It is time to light the Shabbat candles. We walk to the memorial tent that is set up close to my house for Koby and Yosef. Friday night prayers will be held here. My heart quakes when I realize that the tent is on the same field where we celebrated Koby's Bar Mitzvah eleven months earlier. The tent is decorated with candles and the boys' photographs and posters with kids' messages to them. There is a verse from Psalm 77 – verse 16 – written on a poster – the only verse in Psalms that has both boys names in it – "With your powerful arm, you redeemed your people, the sons of Jacob and Joseph."

The Psalmist calls out to G‑d not to forsake him in his pain, in his long and bitter exile. He understands that G‑d is leading us and that though G‑d's footsteps are disguised, He does provide guidance for His nation, through His leaders, the sons of Jacob and Joseph.

In Hebrew, letters are also used as numerals. Seventy-seven is "oz" which means strength. The numerical equivalent of the verse is tet zayin, sixteen, the Hebrew day of the month of Iyar that the boys' bodies were found.

The world should have stopped. But it hasn't.

I see my car and it looks like a relic from another lifetime. I can't believe that life is still going on. People are talking, laughing. The world should have stopped. But it hasn't. I'm not in this world though. I have traveled to the world of truth. It is as if a veil has been lifted and I can understand the language of the soul.

The sun is just starting to set. The air is slightly cool. I step up slowly, as if I have just learned to walk. On the way to the tent, I hear people speaking: "That door is hard to open."

"The light is fading; it's almost sunset."

"It's time to light the candles."

"Did you lock the door?"

"Turn the lights off."

"Look at how that jewel sparkles."

The words explode in my brain like keys to another universe: words resonating though the worlds. They remind me that I don't understand anything. The candle is the soul. The jewel is the soul. The door has been locked but inside there is a candle burning. The soul cannot be extinguished.

When we return for the meal, the table is set beautifully – bouquets of flowers, homemade bread that neighbors have brought over for the Shabbat. Friends are there to sleep over and kids come to help serve us the food which has been made by neighbors. We sit down, Charlotte, originally from Queens, who lost her twin sister to cancer this year. Rachel, who once babysat for Koby, tells us how Koby tied her up that night, but how she got out by tickling him. Racheli, sixteen years old, who has a sister who is six foot seven, a star basketball player being recruited by American colleges. But her sister has been unable to play this year – she is recovering from a cancerous tumor that was removed from her hand.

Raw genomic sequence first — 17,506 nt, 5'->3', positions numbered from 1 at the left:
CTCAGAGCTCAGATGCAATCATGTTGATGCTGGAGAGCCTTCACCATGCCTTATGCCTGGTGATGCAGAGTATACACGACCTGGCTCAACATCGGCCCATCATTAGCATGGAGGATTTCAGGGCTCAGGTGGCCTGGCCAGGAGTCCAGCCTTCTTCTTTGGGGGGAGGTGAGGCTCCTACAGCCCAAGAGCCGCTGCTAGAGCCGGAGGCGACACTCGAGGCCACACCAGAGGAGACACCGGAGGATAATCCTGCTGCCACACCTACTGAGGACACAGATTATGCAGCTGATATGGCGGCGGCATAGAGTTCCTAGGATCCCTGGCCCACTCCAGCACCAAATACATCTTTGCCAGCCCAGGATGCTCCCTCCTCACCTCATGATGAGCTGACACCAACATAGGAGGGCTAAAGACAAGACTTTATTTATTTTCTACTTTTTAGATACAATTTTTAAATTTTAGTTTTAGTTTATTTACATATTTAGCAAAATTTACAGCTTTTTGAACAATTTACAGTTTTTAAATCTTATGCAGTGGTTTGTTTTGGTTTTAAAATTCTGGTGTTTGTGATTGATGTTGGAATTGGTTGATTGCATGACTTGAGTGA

There are balloons on the napkins and Charlotte says, "Those balloons remind me of Wonder bread."

"Wonder bread, what's that?" my children ask.

"You don't know what Wonder bread is?"

"That's what we need," says Nancy. "Wonder!"

I know that Koby would love this conversation – he so enjoyed the absurd

And then we begin to laugh about our Wonder bread childhoods, so far from this dinner table and Racheli tells us she has a job at the "Roman" restaurant in the Old City. Her job is fanning the guests with palm fronds, and describes her uniform and her fanning technique. We try to think of the word for the occupation of professional fanner and I think: I can laugh. I can laugh and be silly. And I know that Koby would love this conversation – he so enjoyed the absurd – and I want to share it with him, the freedom of joy in our jokes, in our laughter, laughter that takes us up to another world.

We laugh and we sing, and neighbors come in to sing. The whole living room is filled with teenagers and friends singing. I know that at the bottom of the joy there is pain there, waiting for me. In a few hours, I will be lying on Koby's floor, weeping, being held by my daughter. I will look at his walls, the cartoons he tore out of the New Yorker, the pictures of Cal Ripken and Michael Jordan. I will feel like I want to die. But for a few hours, the Shabbat offers me the belief in peace, the belief in a respite from suffering.

Editor's note: Koby Mandell was just 13 on May 8th, 2001 when he and his friend Yosef Ishran cut school to go hiking. Their bodies were found the next day. The boys had been brutally stoned to death in a cave in the heart of the Judean desert.